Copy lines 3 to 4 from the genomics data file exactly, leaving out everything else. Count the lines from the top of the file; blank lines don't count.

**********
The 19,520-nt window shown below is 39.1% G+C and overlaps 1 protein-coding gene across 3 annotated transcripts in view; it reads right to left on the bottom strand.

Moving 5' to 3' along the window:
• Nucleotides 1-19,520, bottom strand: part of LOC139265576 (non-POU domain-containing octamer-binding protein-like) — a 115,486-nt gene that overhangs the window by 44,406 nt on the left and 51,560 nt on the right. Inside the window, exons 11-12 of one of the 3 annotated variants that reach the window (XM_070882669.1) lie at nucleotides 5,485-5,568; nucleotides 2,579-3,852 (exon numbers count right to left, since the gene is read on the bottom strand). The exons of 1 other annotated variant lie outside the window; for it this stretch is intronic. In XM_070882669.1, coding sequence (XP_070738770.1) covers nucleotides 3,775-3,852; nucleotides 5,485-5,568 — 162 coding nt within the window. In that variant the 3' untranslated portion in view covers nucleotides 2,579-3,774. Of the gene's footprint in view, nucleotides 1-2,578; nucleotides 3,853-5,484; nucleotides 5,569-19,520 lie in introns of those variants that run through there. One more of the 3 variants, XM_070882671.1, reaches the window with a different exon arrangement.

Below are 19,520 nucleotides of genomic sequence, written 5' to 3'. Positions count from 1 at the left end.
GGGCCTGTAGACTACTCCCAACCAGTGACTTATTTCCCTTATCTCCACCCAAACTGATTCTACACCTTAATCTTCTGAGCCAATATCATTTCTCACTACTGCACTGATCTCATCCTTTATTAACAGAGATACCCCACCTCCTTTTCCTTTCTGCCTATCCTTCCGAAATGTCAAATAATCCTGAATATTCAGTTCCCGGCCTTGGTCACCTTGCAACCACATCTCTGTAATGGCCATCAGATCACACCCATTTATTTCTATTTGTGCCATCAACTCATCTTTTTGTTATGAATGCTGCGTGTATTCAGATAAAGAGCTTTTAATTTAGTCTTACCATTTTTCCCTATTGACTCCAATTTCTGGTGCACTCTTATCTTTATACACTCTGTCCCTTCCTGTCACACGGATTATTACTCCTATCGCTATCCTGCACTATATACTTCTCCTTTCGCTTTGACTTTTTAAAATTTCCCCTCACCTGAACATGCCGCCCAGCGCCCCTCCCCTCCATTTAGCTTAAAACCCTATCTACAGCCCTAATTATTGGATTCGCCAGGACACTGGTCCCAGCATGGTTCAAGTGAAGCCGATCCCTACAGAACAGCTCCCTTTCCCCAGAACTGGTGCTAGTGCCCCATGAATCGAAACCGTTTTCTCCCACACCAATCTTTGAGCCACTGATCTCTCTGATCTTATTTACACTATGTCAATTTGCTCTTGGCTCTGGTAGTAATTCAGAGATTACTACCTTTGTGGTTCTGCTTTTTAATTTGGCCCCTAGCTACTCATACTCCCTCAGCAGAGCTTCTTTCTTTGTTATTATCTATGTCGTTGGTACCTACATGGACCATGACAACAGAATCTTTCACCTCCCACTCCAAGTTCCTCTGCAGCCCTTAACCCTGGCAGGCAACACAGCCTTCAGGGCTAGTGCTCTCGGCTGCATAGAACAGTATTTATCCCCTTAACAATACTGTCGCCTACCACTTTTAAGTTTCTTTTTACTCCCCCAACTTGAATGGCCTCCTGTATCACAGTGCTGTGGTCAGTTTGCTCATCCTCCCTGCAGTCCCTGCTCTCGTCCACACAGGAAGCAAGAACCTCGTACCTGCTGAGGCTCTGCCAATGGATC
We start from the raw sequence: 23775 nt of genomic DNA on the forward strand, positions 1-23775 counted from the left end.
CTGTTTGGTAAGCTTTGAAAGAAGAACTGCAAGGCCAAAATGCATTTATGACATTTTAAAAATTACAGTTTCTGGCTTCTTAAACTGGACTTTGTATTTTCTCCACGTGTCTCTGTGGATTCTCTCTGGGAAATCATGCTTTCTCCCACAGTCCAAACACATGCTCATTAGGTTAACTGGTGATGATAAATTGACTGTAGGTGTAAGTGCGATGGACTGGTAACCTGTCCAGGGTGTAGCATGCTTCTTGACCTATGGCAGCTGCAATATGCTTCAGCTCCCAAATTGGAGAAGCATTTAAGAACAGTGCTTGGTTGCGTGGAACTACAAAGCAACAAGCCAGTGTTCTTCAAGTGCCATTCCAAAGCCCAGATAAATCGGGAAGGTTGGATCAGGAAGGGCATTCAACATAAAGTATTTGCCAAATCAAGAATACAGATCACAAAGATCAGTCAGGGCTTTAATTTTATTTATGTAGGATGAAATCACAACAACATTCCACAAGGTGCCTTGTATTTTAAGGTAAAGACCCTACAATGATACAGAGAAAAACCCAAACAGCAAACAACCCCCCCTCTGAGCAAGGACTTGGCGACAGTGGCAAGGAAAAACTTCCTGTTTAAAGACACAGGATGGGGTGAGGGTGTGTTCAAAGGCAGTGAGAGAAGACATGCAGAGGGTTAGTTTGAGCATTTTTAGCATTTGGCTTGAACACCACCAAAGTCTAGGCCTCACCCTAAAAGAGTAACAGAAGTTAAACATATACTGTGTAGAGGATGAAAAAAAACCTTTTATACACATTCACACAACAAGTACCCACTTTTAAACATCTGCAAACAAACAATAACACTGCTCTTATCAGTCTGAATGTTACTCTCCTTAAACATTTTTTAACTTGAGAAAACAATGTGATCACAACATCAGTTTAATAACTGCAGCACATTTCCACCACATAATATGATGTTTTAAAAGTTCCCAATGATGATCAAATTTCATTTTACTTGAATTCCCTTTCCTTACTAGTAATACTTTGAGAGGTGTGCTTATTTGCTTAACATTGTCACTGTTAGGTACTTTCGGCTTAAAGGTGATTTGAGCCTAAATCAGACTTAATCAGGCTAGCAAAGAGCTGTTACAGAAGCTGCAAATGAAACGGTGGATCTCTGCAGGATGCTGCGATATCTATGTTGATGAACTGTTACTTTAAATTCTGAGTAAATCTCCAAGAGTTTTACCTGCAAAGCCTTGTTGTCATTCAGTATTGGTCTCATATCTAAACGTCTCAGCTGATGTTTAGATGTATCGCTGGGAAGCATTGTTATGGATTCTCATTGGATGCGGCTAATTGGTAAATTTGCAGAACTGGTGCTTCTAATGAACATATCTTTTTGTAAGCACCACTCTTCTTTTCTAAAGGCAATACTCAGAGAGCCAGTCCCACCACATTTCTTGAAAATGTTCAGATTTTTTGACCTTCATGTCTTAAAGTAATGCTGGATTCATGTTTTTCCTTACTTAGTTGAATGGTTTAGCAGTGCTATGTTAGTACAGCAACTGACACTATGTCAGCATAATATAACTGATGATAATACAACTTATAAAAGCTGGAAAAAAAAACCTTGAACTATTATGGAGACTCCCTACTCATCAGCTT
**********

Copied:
• Nucleotides 1-19,520, bottom strand: part of LOC139265576 (non-POU domain-containing octamer-binding protein-like) — a 115,486-nt gene that overhangs the window by 44,406 nt on the left and 51,560 nt on the right. Inside the window, exons 11-12 of one of the 3 annotated variants that reach the window (XM_070882669.1) lie at nucleotides 5,485-5,568; nucleotides 2,579-3,852 (exon numbers count right to left, since the gene is read on the bottom strand). The exons of 1 other annotated variant lie outside the window; for it this stretch is intronic. In XM_070882669.1, coding sequence (XP_070738770.1) covers nucleotides 3,775-3,852; nucleotides 5,485-5,568 — 162 coding nt within the window. In that variant the 3' untranslated portion in view covers nucleotides 2,579-3,774. Of the gene's footprint in view, nucleotides 1-2,578; nucleotides 3,853-5,484; nucleotides 5,569-19,520 lie in introns of those variants that run through there. One more of the 3 variants, XM_070882671.1, reaches the window with a different exon arrangement.

Below are 19,520 nucleotides of genomic sequence, written 5' to 3'. Positions count from 1 at the left end.